"A lot of the evening was about inclusivity and belonging. I spend a considerable amount of time each week hearing from parents who are moving toward homeschooling or staying in remote learning -- despite wanting to be in the classroom -- because it was no longer safe for their child once masks were removed. They send me pics of HEPA filters shoved in a corner of the room and unplugged, etc. So it feels like there's a disconnect between being inclusive on one hand and, on the other, not offering physically safe spaces for kids who can't risk getting this virus (which can affect the health of the brain even in mild cases - specifically affecting oxygen levels in the prefrontal cortex, which might increase the number of kids needing help with school). They can mask, but one-way masking is far less effective than if everyone does it. Could this be considered a form of ableism -- that being immunocompromised is a disability/limitation (it's less that they're disabled and more that they're being limited by society) that should be accommodated in the classroom? To me it seems not much different from a parent who has to withdraw their child because the school has no wheelchair access."

I got an email back that they'll craft a "fulsome" response soon, and then never heard anything further. This is an "othering" that sets up some children to have less than others right out of the gate, but we're just going to keep ignoring it. It won't lead to anything good.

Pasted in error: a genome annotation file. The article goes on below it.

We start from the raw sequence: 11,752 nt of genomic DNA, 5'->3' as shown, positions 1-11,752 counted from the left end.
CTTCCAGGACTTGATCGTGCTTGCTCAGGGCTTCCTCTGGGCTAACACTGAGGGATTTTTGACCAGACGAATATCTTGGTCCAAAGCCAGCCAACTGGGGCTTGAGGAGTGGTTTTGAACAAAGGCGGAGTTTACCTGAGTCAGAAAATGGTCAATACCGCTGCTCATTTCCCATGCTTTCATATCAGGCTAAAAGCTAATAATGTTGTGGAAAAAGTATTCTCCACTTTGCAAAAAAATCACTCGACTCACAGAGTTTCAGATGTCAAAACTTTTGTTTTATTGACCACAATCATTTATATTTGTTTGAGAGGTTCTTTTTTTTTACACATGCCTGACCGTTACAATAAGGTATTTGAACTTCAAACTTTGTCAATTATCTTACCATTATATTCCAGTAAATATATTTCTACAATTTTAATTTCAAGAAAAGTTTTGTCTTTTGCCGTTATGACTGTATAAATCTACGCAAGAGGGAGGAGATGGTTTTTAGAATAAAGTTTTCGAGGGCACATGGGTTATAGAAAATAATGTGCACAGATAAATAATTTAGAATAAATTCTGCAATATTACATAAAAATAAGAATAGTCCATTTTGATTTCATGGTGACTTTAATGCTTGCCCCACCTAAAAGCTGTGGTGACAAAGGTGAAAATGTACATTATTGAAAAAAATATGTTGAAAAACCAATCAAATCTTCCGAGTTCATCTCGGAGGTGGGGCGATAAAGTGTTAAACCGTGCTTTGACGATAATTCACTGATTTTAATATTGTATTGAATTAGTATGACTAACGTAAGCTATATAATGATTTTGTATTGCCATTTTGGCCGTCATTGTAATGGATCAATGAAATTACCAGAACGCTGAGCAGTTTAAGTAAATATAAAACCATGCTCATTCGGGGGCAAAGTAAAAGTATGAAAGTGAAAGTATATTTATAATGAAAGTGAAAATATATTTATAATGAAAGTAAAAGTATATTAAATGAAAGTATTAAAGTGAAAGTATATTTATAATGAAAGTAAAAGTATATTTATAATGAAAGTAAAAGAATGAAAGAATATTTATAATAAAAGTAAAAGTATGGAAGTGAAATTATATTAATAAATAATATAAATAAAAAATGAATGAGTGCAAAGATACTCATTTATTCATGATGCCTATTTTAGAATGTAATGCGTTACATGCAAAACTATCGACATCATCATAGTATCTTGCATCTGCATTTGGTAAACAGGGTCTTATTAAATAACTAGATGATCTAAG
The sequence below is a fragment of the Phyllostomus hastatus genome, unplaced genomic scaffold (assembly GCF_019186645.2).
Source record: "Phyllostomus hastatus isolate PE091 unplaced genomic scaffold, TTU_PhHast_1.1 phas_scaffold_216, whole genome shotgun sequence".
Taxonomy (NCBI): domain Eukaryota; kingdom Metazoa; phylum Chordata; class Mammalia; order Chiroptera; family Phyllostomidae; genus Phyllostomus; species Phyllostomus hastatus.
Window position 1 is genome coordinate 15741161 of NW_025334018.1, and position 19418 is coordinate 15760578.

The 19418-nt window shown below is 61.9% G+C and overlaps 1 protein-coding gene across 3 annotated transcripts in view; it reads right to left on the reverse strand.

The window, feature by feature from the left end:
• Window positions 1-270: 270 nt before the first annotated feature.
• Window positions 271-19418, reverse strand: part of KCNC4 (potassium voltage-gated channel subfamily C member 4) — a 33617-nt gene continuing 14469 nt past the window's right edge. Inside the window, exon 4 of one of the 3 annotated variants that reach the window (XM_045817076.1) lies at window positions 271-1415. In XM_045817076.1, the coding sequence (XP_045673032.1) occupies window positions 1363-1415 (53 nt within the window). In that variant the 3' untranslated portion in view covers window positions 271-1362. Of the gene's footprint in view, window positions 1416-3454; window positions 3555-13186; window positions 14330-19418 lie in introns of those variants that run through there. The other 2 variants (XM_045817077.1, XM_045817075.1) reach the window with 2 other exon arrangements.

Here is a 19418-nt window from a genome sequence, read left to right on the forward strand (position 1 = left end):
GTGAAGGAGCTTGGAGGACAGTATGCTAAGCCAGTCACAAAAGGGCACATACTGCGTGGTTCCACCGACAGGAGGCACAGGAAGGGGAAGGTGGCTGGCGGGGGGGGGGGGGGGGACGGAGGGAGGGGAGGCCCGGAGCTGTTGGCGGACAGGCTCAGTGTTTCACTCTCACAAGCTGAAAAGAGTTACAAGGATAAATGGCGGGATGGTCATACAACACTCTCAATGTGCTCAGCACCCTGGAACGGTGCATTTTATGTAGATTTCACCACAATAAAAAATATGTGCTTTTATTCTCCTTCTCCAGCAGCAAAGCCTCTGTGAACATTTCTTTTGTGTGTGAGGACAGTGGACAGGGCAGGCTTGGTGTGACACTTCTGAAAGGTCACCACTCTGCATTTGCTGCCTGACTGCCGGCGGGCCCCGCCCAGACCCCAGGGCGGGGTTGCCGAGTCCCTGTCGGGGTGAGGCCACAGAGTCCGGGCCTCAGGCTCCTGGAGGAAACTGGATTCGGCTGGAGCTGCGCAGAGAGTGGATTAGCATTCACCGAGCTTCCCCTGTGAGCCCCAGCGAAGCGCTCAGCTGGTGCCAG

And here's even more history from EVN the (Bio) Ethicist who wrote her thesis about misinformation being a threat to public health (at 10 minutes long, this is just a tiny bit of it). She explains what foundational groundwork was necessary to enable the Nazi death camps in WWII:

"How it all started was the institutionalization and then the move to euthanization of people with disabilities. . . . The way that they were able to make the general German populace comfortable with the idea was a slow boiling pot design, at least legislatively speaking. There was a huge public health campaign related to the fact that an immense amount of poverty occurred in response to losing WWI . . . This made it very easy to have a public health campaign basically calling people with disabilities useless eaters. . . . and then wouldn't we be able to do all these things with all this money if we didn't have to take care of these individuals."